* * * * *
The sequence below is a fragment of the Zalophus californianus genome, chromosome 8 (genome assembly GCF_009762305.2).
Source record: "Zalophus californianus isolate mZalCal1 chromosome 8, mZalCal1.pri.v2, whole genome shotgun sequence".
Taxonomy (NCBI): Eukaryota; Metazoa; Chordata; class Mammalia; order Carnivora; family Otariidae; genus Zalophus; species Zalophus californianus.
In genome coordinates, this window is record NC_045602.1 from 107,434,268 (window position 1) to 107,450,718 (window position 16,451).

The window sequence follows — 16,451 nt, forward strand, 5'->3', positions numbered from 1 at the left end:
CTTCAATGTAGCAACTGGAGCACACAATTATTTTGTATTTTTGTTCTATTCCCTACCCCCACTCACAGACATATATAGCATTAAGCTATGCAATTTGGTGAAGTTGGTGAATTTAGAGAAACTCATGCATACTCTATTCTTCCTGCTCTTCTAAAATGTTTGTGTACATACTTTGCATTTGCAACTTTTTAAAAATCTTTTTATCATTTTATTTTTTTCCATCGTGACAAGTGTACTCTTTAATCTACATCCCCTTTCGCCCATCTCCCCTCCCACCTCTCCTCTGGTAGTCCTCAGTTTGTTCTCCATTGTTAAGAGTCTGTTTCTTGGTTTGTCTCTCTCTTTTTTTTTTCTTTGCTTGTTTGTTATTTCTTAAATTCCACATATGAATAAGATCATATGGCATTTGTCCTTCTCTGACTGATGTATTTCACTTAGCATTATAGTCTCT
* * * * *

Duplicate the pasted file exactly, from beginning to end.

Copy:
The sequence below is a fragment of the Zalophus californianus genome, chromosome 8 (genome assembly GCF_009762305.2).
Source record: "Zalophus californianus isolate mZalCal1 chromosome 8, mZalCal1.pri.v2, whole genome shotgun sequence".
Taxonomy (NCBI): Eukaryota; Metazoa; Chordata; class Mammalia; order Carnivora; family Otariidae; genus Zalophus; species Zalophus californianus.
In genome coordinates, this window is record NC_045602.1 from 107,434,268 (window position 1) to 107,450,718 (window position 16,451).

The window sequence follows — 16,451 nt, forward strand, 5'->3', positions numbered from 1 at the left end:
CTTCAATGTAGCAACTGGAGCACACAATTATTTTGTATTTTTGTTCTATTCCCTACCCCCACTCACAGACATATATAGCATTAAGCTATGCAATTTGGTGAAGTTGGTGAATTTAGAGAAACTCATGCATACTCTATTCTTCCTGCTCTTCTAAAATGTTTGTGTACATACTTTGCATTTGCAACTTTTTAAAAATCTTTTTATCATTTTATTTTTTTCCATCGTGACAAGTGTACTCTTTAATCTACATCCCCTTTCGCCCATCTCCCCTCCCACCTCTCCTCTGGTAGTCCTCAGTTTGTTCTCCATTGTTAAGAGTCTGTTTCTTGGTTTGTCTCTCTCTTTTTTTTTTCTTTGCTTGTTTGTTATTTCTTAAATTCCACATATGAATAAGATCATATGGCATTTGTCCTTCTCTGACTGATGTATTTCACTTAGCATTATAGTCTCT